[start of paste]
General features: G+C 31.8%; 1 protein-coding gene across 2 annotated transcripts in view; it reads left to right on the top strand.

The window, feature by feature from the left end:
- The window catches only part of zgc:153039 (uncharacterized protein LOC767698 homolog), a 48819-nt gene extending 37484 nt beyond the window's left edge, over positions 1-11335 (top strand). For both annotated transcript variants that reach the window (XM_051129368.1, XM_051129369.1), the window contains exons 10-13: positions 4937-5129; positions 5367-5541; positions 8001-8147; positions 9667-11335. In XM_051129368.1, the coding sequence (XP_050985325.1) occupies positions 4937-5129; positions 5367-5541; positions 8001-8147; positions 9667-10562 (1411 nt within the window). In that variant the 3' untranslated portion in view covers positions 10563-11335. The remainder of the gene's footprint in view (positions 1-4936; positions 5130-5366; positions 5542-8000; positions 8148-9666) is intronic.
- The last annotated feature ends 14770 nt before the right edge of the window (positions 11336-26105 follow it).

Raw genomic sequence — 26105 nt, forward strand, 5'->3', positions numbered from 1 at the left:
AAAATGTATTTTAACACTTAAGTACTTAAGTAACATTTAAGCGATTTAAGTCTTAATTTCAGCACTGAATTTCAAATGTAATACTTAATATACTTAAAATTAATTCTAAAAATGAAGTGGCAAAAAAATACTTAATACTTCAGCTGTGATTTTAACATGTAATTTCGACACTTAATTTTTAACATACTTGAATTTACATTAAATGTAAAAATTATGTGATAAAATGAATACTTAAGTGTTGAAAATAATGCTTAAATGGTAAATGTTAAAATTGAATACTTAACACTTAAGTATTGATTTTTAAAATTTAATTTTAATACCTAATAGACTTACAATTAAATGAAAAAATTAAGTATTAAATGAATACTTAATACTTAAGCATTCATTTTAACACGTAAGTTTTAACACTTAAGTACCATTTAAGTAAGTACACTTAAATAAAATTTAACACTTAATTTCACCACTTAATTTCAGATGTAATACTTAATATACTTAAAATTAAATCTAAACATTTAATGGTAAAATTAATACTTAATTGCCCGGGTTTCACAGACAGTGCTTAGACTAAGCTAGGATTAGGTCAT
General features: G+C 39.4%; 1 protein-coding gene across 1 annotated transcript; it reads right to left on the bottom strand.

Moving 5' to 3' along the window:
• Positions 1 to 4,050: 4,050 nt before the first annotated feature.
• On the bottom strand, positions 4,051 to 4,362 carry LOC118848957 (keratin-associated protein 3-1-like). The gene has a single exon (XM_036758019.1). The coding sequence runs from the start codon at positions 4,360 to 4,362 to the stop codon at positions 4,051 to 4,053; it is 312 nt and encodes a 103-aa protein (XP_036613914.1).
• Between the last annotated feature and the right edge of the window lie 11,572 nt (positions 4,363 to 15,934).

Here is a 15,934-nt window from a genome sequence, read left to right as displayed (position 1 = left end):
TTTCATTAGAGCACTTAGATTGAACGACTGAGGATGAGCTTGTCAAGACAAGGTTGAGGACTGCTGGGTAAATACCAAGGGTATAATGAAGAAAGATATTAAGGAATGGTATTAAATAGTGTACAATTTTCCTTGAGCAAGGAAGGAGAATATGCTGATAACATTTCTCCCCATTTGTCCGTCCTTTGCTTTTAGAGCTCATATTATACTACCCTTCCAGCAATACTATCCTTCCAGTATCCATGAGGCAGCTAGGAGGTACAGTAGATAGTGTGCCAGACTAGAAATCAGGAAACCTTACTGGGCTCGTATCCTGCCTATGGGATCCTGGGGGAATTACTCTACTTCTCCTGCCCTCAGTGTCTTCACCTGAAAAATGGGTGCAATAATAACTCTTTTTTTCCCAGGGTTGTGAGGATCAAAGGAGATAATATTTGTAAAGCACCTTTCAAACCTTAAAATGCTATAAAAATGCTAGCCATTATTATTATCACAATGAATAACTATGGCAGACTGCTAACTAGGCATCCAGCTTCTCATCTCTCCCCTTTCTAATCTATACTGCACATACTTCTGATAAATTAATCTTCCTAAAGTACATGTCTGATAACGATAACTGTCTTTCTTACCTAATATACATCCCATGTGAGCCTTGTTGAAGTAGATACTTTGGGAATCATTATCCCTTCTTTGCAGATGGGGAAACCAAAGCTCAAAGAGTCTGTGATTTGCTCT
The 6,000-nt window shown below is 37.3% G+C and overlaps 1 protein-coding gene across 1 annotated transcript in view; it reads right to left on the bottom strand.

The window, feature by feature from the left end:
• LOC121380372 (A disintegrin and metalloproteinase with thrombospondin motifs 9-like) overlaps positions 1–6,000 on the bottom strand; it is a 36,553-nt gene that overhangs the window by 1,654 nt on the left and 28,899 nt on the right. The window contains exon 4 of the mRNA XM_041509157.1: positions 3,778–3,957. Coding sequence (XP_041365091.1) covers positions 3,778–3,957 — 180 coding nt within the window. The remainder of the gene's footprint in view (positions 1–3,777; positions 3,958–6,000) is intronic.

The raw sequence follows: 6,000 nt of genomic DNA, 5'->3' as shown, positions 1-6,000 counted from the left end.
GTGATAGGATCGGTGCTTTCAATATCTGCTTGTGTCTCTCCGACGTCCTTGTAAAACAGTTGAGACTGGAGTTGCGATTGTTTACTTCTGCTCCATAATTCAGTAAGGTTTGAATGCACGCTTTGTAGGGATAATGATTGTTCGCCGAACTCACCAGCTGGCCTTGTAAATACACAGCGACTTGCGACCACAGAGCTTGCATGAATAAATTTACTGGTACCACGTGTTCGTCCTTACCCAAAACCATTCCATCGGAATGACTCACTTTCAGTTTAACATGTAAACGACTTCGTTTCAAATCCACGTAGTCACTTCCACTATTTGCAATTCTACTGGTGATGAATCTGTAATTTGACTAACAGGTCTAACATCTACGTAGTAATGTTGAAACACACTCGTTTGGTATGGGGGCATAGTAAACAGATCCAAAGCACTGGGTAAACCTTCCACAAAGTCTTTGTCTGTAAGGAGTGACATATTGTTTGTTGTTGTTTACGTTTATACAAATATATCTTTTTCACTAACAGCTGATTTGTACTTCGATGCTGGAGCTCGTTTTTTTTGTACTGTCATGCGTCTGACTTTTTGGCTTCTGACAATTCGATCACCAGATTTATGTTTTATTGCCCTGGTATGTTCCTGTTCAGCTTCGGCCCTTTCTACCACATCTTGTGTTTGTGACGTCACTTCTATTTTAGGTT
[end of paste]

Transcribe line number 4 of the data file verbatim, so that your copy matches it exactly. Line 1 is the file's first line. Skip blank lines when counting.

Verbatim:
- The last annotated feature ends 14770 nt before the right edge of the window (positions 11336-26105 follow it).